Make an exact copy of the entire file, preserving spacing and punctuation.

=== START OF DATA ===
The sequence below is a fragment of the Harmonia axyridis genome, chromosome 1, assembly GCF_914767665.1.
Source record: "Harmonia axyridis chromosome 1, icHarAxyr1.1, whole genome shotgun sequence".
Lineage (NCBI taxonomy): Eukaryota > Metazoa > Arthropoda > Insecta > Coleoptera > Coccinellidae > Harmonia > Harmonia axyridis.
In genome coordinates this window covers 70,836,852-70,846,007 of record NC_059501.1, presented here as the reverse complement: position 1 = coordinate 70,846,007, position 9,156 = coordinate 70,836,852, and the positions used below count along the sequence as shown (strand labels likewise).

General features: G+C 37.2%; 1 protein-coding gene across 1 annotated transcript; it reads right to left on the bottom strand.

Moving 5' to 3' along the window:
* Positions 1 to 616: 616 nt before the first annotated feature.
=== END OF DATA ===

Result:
The sequence below is a fragment of the Harmonia axyridis genome, chromosome 1, assembly GCF_914767665.1.
Source record: "Harmonia axyridis chromosome 1, icHarAxyr1.1, whole genome shotgun sequence".
Lineage (NCBI taxonomy): Eukaryota > Metazoa > Arthropoda > Insecta > Coleoptera > Coccinellidae > Harmonia > Harmonia axyridis.
In genome coordinates this window covers 70,836,852-70,846,007 of record NC_059501.1, presented here as the reverse complement: position 1 = coordinate 70,846,007, position 9,156 = coordinate 70,836,852, and the positions used below count along the sequence as shown (strand labels likewise).

General features: G+C 37.2%; 1 protein-coding gene across 1 annotated transcript; it reads right to left on the bottom strand.

Moving 5' to 3' along the window:
* Positions 1 to 616: 616 nt before the first annotated feature.